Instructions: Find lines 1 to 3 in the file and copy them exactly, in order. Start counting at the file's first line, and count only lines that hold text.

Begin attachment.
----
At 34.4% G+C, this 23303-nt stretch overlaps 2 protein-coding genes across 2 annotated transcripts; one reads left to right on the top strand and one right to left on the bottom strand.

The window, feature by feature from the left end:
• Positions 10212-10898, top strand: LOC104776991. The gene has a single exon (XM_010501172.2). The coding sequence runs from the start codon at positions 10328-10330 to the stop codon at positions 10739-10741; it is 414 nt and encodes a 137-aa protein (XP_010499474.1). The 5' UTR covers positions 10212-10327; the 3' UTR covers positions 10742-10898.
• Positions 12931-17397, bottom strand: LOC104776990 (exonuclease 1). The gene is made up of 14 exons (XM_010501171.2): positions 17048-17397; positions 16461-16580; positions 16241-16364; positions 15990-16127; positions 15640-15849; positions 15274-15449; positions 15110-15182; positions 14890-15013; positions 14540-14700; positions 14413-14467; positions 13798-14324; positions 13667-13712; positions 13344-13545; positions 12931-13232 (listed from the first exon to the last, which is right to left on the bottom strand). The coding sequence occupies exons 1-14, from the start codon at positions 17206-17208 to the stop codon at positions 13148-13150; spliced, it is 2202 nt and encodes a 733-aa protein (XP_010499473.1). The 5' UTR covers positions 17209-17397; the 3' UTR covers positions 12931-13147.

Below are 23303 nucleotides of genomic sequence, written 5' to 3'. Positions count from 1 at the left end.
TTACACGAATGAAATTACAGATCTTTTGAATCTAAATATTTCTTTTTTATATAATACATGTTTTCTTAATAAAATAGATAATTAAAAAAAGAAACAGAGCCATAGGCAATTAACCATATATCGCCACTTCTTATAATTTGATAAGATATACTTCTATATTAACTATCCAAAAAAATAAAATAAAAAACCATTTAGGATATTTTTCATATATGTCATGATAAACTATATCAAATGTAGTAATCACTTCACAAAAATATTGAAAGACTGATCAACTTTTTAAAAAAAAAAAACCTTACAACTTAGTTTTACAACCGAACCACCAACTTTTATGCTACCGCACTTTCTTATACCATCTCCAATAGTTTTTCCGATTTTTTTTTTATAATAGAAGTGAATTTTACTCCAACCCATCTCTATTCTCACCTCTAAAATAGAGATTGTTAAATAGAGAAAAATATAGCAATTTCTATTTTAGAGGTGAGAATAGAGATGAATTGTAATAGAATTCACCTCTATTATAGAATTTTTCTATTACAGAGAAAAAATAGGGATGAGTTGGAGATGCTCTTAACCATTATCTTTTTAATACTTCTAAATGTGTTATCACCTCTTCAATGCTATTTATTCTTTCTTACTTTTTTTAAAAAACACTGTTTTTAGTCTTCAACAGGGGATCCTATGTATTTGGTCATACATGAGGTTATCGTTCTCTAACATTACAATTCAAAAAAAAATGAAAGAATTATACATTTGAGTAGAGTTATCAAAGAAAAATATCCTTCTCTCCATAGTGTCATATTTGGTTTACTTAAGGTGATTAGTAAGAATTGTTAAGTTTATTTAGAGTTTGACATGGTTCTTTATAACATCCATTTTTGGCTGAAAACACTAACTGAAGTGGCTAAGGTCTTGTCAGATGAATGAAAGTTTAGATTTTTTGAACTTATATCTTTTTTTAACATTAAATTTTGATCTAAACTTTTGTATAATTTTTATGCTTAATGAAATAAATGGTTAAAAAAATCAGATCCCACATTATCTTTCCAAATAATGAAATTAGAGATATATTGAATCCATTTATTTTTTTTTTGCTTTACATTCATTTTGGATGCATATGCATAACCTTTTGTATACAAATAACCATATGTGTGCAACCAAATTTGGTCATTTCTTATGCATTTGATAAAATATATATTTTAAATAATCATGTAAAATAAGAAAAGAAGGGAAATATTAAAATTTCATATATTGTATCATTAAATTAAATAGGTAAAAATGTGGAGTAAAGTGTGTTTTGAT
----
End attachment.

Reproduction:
At 34.4% G+C, this 23303-nt stretch overlaps 2 protein-coding genes across 2 annotated transcripts; one reads left to right on the top strand and one right to left on the bottom strand.

The window, feature by feature from the left end:
• Positions 10212-10898, top strand: LOC104776991. The gene has a single exon (XM_010501172.2). The coding sequence runs from the start codon at positions 10328-10330 to the stop codon at positions 10739-10741; it is 414 nt and encodes a 137-aa protein (XP_010499474.1). The 5' UTR covers positions 10212-10327; the 3' UTR covers positions 10742-10898.